How to Manage Your Baby’s 4-Month Sleep Regression
Sleep expert and consultant Emma Purdue shows how you can survive the challenging time of your baby’s sleep regression
6 min read
Just when you think you have figured out your baby’s sleep patterns and you have navigated your way through the tricky “fourth” trimester, suddenly your baby starts to cut their naps short. They are waking every 45 minutes throughout the day, becoming more and more difficult to get to sleep in the first place, and often waking more frequently overnight, sometimes as much as every 2 hours.
What is going on?!
This is what sleep consultants and parents refer to as the 4-month sleep regression. It is actually more a progression in terms of your babies sleep maturity, but it is a ‘regression’ in terms of how well they are sleeping.
What you need to know about sleep regression
It’s 100% normal for your baby to suddenly start waking after 45 minutes. This is a full sleep cycle for a baby, they take 15-20 minutes to drift off from a light sleep to a deep sleep, and this deep sleep is over 25 minutes later. If your baby is napping for more than 45 minutes, they are completing more than one of these sleep cycles.
In the first 3 months, your babies sleep cycles or phases are often 4-6 hour’s long – this can mean your baby sleeps for 4-6 hours, has a quick feed and then returns to sleep for another 4-6 hours. Bliss! But then this 4-month sleep regression hits and your baby’s night sleep patterns change and babies can often start to wake every 2-4 hours overnight. This is due to the change in sleep cycle length, and often overtiredness from the short daytime naps.
We only expect a partial wake up every 2 hours. Therefore a well-rested baby will stir and (if being monitored for sleep), they will drift into a light sleep phase, and then back into a deeper sleep for a further 2 hours before fully waking up. But an overtired baby will wake fully when they reach that light sleep phase and often cry out for comfort, settling or a feed.
Here’s what you can do to help with baby’s sleep regression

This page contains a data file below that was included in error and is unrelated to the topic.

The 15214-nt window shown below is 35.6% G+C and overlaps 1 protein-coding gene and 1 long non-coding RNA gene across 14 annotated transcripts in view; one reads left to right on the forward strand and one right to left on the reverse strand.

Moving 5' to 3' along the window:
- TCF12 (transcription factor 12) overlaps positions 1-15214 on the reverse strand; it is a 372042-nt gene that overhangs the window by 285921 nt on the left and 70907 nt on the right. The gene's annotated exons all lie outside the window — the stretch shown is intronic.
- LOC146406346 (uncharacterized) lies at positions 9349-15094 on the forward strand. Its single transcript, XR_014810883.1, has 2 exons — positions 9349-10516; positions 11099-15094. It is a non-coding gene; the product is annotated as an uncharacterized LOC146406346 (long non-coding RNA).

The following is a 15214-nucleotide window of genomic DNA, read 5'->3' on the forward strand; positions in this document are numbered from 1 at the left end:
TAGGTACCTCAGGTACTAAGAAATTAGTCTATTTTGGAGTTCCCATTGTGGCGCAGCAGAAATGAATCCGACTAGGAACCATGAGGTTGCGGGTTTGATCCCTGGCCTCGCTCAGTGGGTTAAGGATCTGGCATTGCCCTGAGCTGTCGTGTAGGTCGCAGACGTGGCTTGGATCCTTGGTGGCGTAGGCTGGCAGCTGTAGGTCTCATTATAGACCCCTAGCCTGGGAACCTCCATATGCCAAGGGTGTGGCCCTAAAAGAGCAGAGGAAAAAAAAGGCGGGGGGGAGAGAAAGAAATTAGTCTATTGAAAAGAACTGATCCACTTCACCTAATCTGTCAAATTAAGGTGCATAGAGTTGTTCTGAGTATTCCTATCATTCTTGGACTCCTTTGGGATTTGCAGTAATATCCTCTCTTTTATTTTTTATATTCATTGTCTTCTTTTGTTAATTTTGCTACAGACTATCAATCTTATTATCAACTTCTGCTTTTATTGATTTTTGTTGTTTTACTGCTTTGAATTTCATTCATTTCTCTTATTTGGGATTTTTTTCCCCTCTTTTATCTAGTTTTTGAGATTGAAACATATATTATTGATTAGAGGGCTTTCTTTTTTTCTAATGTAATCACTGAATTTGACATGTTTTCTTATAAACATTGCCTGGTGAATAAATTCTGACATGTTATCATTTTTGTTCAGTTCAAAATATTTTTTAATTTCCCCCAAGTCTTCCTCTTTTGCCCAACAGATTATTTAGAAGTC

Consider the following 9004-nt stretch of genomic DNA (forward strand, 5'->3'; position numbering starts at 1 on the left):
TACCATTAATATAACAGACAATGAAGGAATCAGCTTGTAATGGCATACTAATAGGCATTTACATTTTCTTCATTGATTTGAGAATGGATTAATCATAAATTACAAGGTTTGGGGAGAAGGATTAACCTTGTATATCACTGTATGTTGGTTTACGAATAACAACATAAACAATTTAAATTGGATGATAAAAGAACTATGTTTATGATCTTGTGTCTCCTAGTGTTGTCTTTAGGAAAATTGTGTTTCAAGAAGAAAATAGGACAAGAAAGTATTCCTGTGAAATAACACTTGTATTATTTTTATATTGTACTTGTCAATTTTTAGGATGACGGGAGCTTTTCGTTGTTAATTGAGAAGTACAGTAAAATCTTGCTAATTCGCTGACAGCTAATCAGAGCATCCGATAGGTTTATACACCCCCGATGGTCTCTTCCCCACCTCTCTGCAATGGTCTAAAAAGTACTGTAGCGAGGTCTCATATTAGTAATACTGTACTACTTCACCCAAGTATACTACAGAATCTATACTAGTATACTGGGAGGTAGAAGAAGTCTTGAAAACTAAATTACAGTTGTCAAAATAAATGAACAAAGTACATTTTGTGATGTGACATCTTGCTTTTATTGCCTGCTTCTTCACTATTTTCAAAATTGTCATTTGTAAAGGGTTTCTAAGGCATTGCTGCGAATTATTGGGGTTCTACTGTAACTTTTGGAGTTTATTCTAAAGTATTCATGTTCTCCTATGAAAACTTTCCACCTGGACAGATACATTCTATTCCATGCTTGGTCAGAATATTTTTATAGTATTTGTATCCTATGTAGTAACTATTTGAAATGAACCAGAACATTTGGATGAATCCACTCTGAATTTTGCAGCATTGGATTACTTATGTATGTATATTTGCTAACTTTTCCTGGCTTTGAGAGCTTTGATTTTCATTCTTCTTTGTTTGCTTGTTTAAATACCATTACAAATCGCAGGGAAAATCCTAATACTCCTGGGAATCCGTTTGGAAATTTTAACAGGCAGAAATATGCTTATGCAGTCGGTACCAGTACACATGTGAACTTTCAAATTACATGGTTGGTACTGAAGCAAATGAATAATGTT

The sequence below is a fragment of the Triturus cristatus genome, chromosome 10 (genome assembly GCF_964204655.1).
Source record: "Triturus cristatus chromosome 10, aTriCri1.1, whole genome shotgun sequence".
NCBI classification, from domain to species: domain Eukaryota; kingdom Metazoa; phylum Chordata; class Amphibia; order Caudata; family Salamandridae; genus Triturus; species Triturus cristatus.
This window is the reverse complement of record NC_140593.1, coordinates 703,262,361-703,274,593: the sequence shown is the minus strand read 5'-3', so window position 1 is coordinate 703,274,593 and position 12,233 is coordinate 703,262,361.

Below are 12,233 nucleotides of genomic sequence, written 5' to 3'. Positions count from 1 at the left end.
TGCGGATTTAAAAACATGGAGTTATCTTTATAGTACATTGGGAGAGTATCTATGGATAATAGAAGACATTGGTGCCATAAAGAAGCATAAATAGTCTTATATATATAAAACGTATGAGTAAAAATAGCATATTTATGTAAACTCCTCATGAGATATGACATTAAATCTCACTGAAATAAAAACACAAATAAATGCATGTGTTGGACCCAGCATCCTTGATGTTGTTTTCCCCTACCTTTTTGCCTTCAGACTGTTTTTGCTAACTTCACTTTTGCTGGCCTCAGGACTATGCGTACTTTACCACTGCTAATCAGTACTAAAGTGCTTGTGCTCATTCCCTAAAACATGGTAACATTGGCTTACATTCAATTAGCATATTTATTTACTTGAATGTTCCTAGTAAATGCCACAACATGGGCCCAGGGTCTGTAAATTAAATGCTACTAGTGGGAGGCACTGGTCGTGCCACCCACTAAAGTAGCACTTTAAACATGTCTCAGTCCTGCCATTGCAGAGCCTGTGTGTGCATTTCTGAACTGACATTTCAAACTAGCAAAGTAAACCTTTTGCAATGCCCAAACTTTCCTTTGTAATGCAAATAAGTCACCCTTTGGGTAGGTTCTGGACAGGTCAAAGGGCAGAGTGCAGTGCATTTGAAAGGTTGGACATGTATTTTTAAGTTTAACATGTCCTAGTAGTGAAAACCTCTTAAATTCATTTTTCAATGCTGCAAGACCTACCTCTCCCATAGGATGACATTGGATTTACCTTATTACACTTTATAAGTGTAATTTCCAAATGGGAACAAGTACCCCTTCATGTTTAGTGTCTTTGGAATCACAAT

As the 4-month sleep regression is not really a regression but a progression in your babies sleep maturity, it is not something which your baby will “come through” as such. Their sleep will improve with time and a little help from you! They need to adjust to the changes they are experiencing, and you can help them with small easy changes to their sleep hygiene and self-settling skills.
First and foremost is sleep hygiene: Ensure their sleep environment is conducive to good sleep. A nice dark sleep space will promote melatonin production and be less distracting when your baby wakes after 45 minutes. Ensuring your baby has an age-appropriate awake window, one which means baby is not over or under tired. We generally aim for around 2 hours awake time by 4 months, this is (of course) give or take depending on the baby. Some positive sleep associations such as white noise, swaddles and sleeping bags will also be useful for good sleep hygiene.
Once your basics are in place, you can consider if your baby can self-settle, or if they are heading in that direction? If your baby relies on you to be rocked or held in order to sleep, then it’s unfair to think after one sleep cycle (day or night) minutes they won’t need this again to go back to sleep. So before thinking about re-settling skills, focus on self-settling skills, and teaching your baby to put themselves to sleep from drowsy or wide awake.
Here’s some other things you can try
Sometimes when your baby is taking short naps and waking frequently overnight, the sleep debt can accumulate and this buildup of sleep debt can result in even shorter naps, often 30 minutes long, and more and more crying from your baby throughout the day. They are miserable. This is often when we receive a desperate phone call from parents. At this stage I would recommend you try assisted naps for a few days to get on top of that sleep debt. This means going for a walk for your baby’s naps, or baby wearing, anything which will easily ensure your baby gets some longer more restorative naps.
You might also want to peg back those awake windows for a few days to help reduce those stress hormones associated with this kind of sleep debt. The second action point is to move to a much earlier bedtime, often as early as 6pm will allow your baby to catch up on some much-needed sleep after a day of short naps, and prevent the night from completely falling apart. Finally, we recommend working on night sleep while you do those nice easy naps during the day. Using self-settling strategies to gently teach your 4-month-old to go back to sleep independently is the key to those longer stretches of sleep at night.
Hang in there!
If your baby has started taking these short 45 minutes, and their night sleep is regressing you are probably finding yourself in a very stressed, overwhelmed and exhausted state! You are not alone, this is one of the most common issues we deal with at Baby Sleep Consultant. Concentrating on more night sleep will help both of you to feel less overtired, and consequently, you will both have more patience to deal with the short naps once you are ready.